Google’s core competence is search. But the millions now joining the Internet in India and similar countries do not appear to value search as much as the early adopters, according to company research. So Google is offering other products specifically designed for the Indian market, according to NYT: Many of the new Indian users have basic phones, which make it difficult for them to run certain apps or to store big files like videos. Data plans are limited, and despite a telecom price war that has cut the price of a megabyte of data by as much as 97 percent, some customers are unable to afford more data when they run out. Google’s Android software and apps like the Chrome browser, Maps and YouTube are often included with smartphones.
LIRNEasia uses Facebook as another window to its web content that is located primarily on the blog. Since the blog is searchable, it has never been a problem for us that Facebook search sucks. But that is not the case for people who use Facebook as their primary web interface. Now, Facebook is trying to make it easier to find that lost photo or restaurant recommendation and unearth other information buried within your social network with a tool it calls Graph Search. On Monday, the company will roll out the feature to its several hundred million users in the United States and to others who use the American English version of the site.
Smith v Maryland was a 1979 US case that permitted relatively easy access to phone records. Fixed phone records, because that’s all there was, back then. Mobile phone records yield a lot more information. But US law enforcement has been using the old rules to get the call records. But that may be about to change, at least in Texas.
We were early in talking about mobile being the principal vehicle for Internet access. The continuing discussion about the FTC terminating the investigation of Google has some detailed discussion on how search is being shaken up by mobile: Nowhere has technology changed as rapidly and consumer behavior as broadly. As people abandon desktop computers for mobile ones, existing tech companies’ business models are being upended and new companies are blooming. “Mobile is very much a moving target,” said Herbert Hovenkamp, a professor of antitrust law at the University of Iowa who has been a paid adviser to Google. “This is a market in which new competitors come in a week’s time.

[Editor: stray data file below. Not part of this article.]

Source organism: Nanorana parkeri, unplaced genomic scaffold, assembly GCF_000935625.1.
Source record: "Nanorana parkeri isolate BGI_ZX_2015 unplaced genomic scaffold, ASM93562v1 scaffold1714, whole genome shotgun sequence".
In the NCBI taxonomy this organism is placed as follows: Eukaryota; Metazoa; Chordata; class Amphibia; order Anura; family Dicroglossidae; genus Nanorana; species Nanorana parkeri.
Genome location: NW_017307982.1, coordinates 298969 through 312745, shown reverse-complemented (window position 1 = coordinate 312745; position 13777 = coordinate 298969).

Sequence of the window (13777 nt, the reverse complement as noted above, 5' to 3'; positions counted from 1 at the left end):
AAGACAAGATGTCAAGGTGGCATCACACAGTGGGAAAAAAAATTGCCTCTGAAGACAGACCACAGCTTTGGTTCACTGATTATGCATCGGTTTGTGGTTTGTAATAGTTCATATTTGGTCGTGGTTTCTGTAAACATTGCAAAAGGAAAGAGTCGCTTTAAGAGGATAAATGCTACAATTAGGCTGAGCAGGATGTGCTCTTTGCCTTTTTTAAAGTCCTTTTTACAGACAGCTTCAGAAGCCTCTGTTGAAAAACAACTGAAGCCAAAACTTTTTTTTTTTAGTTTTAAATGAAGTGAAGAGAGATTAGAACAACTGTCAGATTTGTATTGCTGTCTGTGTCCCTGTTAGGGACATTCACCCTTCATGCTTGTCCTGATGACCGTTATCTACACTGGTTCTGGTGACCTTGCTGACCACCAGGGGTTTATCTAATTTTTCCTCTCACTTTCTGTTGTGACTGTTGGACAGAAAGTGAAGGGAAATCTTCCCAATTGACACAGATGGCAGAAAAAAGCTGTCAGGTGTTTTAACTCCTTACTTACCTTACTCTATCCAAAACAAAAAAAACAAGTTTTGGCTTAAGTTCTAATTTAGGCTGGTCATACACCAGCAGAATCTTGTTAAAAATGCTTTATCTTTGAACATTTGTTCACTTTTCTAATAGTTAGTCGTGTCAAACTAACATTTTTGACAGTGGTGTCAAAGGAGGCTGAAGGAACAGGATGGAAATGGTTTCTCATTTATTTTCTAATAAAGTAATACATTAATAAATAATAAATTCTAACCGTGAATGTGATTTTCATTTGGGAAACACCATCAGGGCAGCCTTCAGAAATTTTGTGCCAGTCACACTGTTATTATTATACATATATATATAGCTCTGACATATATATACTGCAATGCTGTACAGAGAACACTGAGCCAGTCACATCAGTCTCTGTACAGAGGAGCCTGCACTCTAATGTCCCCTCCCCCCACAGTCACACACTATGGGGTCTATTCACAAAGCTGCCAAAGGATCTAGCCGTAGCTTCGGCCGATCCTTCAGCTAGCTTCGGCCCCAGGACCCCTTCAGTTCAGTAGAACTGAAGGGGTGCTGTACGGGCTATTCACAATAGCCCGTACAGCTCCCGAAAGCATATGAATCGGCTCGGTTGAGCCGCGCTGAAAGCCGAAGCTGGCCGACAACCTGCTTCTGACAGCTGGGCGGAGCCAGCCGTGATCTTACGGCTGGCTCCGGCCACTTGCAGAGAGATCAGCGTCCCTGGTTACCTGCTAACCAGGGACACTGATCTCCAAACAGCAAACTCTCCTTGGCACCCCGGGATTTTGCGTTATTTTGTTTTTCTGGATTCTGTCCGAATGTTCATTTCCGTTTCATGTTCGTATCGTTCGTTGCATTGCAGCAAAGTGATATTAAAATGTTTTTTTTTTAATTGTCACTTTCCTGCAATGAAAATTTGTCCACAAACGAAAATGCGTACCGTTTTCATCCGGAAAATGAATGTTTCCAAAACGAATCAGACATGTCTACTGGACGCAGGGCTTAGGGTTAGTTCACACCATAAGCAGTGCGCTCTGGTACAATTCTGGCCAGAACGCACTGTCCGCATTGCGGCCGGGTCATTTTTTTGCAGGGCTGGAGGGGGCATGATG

First there was searching. Then there was ego surfing, where one spent time and energy looking to see how big a profile one had on the web. Of course, there was help, with Google alerts and such. Now, as we venture into big data (also known as business analytics), it is no surprise that the introspection angle is coming up. Here’s a nice little piece by Stephen Wolfram documenting what he’s done to analyze his personal big data of the past 23 years.
We’ve been saying that the screen in the hand will win over the screen on the desk for sometime. So it is with pleasure that we note the big boys are coming to the same position. Chattertrap has already caught the eye of Li Ka-shing, a Chinese billionaire who has invested in Facebook and the music-streaming service Spotify. Mr. Li recently led a $1.
TelecomTV – TelecomTV One – News Google will combine with SingTel, Bharti, Globe Transit and Pacnet to build the mooted Unity cable, connecting Japan to the United States.The $US300 million system was revealed by SingTel and Pacnet this morning. The 7.68 terabit cable is expected to be ready for service in 1Q 2010. NEC and Tyco will build the cable while Pacnet will be the largest investor with two of the five fiber pairs.